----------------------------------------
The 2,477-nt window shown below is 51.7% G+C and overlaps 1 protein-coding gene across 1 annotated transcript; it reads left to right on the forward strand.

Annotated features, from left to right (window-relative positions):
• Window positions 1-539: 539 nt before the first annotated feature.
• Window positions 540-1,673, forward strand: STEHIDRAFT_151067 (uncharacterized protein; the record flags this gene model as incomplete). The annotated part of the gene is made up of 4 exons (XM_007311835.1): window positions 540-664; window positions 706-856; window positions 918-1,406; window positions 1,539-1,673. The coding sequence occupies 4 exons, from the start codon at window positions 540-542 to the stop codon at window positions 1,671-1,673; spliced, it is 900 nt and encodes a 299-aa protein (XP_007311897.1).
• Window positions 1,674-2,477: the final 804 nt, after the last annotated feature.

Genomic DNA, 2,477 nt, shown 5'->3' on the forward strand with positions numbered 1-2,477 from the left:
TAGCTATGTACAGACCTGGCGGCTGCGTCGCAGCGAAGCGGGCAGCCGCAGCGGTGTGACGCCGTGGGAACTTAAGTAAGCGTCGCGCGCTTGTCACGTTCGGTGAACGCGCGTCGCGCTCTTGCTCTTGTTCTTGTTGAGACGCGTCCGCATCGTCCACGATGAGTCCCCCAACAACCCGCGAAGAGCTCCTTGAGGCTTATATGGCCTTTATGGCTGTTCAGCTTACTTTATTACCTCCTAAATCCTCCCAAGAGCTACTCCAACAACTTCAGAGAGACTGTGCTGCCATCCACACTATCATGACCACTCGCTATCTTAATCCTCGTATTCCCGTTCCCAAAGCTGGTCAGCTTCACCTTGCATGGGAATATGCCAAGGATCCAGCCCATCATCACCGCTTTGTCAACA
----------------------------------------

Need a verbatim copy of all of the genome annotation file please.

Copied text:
The 2,477-nt window shown below is 51.7% G+C and overlaps 1 protein-coding gene across 1 annotated transcript; it reads left to right on the forward strand.

Annotated features, from left to right (window-relative positions):
• Window positions 1-539: 539 nt before the first annotated feature.
• Window positions 540-1,673, forward strand: STEHIDRAFT_151067 (uncharacterized protein; the record flags this gene model as incomplete). The annotated part of the gene is made up of 4 exons (XM_007311835.1): window positions 540-664; window positions 706-856; window positions 918-1,406; window positions 1,539-1,673. The coding sequence occupies 4 exons, from the start codon at window positions 540-542 to the stop codon at window positions 1,671-1,673; spliced, it is 900 nt and encodes a 299-aa protein (XP_007311897.1).
• Window positions 1,674-2,477: the final 804 nt, after the last annotated feature.

Genomic DNA, 2,477 nt, shown 5'->3' on the forward strand with positions numbered 1-2,477 from the left:
TAGCTATGTACAGACCTGGCGGCTGCGTCGCAGCGAAGCGGGCAGCCGCAGCGGTGTGACGCCGTGGGAACTTAAGTAAGCGTCGCGCGCTTGTCACGTTCGGTGAACGCGCGTCGCGCTCTTGCTCTTGTTCTTGTTGAGACGCGTCCGCATCGTCCACGATGAGTCCCCCAACAACCCGCGAAGAGCTCCTTGAGGCTTATATGGCCTTTATGGCTGTTCAGCTTACTTTATTACCTCCTAAATCCTCCCAAGAGCTACTCCAACAACTTCAGAGAGACTGTGCTGCCATCCACACTATCATGACCACTCGCTATCTTAATCCTCGTATTCCCGTTCCCAAAGCTGGTCAGCTTCACCTTGCATGGGAATATGCCAAGGATCCAGCCCATCATCACCGCTTTGTCAACA